There’s No Such Thing as a Free Education

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The refusal of the Senate to accept a measure that would keep interest rates artificially low on government-subsidized student loans should be an encouraging sign. The senators who voted against the measure, and those in the House who said they will do the same if the bill makes it to them, understand that government intervention leads to unintended consequences. In this instance the unintended consequence of government intervention — in the form of manipulating interest rates — has been an increase in the cost of post-secondary education.

Money is a commodity. Interest rates reflect the price of that commodity. A borrower pays a price, in the form of interest, to the lender. The price of a commodity reflects what a borrower is willing to pay and what the lender is willing to accept. Numerous factors go into setting a price. But at the most basic level, supply and demand will set the appropriate price so that market equilibrium can be reached. As demand goes up, price will go up until the supply matches the demand. If there is an oversupply, demand decreases as too do prices.

Education and training are necessary for a productive workforce — but the right kind of education and training, not a generic form.

However, when the government interferes with markets, signals are distorted and equilibrium cannot be achieved, as supply and demand are not allowed to react to one another naturally. By keeping interest rates low the government has created an artificial demand for higher education. In this particular instance the cost of borrowing money in the form of a Stafford loan is cheaper than it ought to be, which means that more students will borrow money. In a free market these people may have found their way into the workforce or a technical college, but now they are pursuing four-year degrees which may or may not help them in the long run — just because the money is cheap. The result is that colleges now have more customers, i.e. students, demanding their services. In response they raise their tuition, because as demand goes up price goes up as a result.

The effect of government’s making college more affordable by keeping interest rates artificially low is a higher cost of education. This not only makes for a greater debt load for graduates who take government subsidized loans but also prices middle-class students out of education. This means that they too will have to resort to taking out loans and unavoidably piling on debt. It is a vicious circle that can only be avoided if interest rates are allowed to follow market principles. In that event, the accurate price will be charged for borrowing money and for the cost of education.

The nation’s single minded pushing of four-year degrees on our youth has had deleterious effects on the development of our workforce. Students who would flourish with training in the industrial arts are being pushed to a four-year degree that may or may not land them a job or match their natural aptitudes. There is a lack of economic sophistication and a sense of humanity in our pursuit of making sure that students move through our higher education system as if on a conveyor belt.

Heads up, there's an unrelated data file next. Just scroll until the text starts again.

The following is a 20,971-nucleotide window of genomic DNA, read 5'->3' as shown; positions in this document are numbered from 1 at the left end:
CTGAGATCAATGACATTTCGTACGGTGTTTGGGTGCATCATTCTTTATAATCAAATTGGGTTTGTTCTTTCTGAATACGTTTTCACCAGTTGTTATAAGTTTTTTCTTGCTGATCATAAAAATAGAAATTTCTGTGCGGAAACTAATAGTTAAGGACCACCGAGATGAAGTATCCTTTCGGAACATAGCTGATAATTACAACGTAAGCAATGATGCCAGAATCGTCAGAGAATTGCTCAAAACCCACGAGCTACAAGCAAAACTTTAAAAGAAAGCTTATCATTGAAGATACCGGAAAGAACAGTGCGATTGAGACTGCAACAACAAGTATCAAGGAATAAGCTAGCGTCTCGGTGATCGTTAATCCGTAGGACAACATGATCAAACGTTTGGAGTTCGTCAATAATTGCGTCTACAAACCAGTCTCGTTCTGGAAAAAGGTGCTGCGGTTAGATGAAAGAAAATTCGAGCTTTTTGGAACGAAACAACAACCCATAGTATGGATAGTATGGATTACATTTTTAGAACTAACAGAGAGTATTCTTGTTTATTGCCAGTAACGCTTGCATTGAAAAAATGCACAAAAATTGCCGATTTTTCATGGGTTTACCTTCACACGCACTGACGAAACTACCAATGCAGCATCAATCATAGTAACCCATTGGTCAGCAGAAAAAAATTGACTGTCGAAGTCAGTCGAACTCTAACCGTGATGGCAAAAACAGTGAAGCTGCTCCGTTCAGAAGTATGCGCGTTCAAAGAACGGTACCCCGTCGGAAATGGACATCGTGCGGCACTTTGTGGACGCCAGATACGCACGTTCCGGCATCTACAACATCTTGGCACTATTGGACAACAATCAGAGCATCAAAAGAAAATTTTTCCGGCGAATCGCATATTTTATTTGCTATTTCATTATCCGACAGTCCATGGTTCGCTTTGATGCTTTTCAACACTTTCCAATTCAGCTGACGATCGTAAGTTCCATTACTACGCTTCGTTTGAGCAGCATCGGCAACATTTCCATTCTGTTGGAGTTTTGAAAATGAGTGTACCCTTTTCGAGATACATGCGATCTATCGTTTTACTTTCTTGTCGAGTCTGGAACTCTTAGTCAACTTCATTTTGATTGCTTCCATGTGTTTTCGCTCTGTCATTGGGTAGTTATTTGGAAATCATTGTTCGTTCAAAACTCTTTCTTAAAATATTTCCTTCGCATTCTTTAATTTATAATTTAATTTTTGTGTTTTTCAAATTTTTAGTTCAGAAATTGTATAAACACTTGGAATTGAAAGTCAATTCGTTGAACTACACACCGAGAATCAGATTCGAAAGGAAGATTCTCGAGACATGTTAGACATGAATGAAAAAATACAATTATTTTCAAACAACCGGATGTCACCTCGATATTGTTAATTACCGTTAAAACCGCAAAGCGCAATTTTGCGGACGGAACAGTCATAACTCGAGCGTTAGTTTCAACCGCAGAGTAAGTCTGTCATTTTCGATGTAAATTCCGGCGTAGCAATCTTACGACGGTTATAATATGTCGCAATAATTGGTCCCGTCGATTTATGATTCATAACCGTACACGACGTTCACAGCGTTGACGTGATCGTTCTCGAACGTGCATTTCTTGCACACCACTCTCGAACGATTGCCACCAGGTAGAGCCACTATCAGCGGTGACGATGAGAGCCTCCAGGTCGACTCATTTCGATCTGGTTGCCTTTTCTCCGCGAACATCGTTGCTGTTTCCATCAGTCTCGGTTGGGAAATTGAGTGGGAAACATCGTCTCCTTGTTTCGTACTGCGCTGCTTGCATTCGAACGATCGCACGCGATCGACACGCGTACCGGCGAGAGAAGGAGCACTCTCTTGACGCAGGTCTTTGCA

Education and training are necessary for a productive workforce — but the right kind of education and training, not a generic form. Only the market can determine what the right kind of education and training is, and only a system that allows flexibility will encourage students to match their aptitude with their financial aspirations.

Those who support keeping interest rates artificially low for government subsidized student loans do so because they think that keeping rates low will make college more affordable. They therefore castigate opponents for being against the expansion of higher education. This is a cheap argument that ignores market fundamentals and sidesteps a substantive debate. The time for that debate is now.




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More on Buying Votes

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In a recent analysis of President Obama’s fabulous reelection victory, I argued that one of the reasons he won was his unprecedented use of existing (and new) federal governmental giveaway programs — he played the game of buying votes with taxpayer dollars like no one before him. But the extent of this gargantuan giveaway spree is only now becoming clear.

Take just two of the programs he expanded. First, food stamp programs exploded in size — by 15 million people. The record was set in the year of his reelection. During fiscal year 2012, the main food stamp program — the Supplemental Nutrition Assistance Program (“SNAP” . . . a snappy name, indeed!) — spent a record $80.4 billion, up a whopping $2.7 billion from the year before. (SNAP was spending “only” $55.6 billion when Obama took control, so he raised it by nearly two-thirds.)

When you add in all the other nutritional programs — such as the $18.3 billion spent on the second main food stamp program, the “Child Nutrition Program” — total food stamp spending hit a total of $106 billion.

In the year before the election, the Obama administration aggressively advertised these programs, to increase the number of recipients — no doubt under the theory that people who get the freebies would gratefully vote for the regime that gave them. This was public choice economics of the crudest variety.

Left unexplained by the Obama administration is why such a massive increase in food stamp usage was necessary, given the vibrant, no, glorious economic recovery brought on by its stupendous spending programs.

Also left unexplained is why if people are really needy you need to advertise to them. Everyone has surely heard of food stamps, so is the advertising here intended to amplify the demand?

Another recent report out of New York informs us that at least our tax dollars are being well spent. Welfare recipients are using their Electronic Benefit Cards — really, they don’t so much get welfare checks anymore as pre-paid credit cards — at some fun places, such as bars, porn video stores, liquor shops, and strip clubs. Yes, the cash assistance program of the federal Temporary Assistance for Needy Families program has a “cash assistance” program (programs within programs, like Russian dolls) that allows recipients to pull as much as $668 in food stamps, and $433 in cash, each month. The cash can be spent at bars, booze shops, and sex shops.

Finally, let’s turn to the Federal socialist student loan program, nationalized under the Obama administration, so that 93% of all student loans are in effect given out by this administration. The program ballooned by 4.6% in the last quarter before the election, a whopping $42 billion rise — in just three months. Now standing at over a trillion bucks, student loan debts exceed those for auto loans, credit cards, and home equity loans.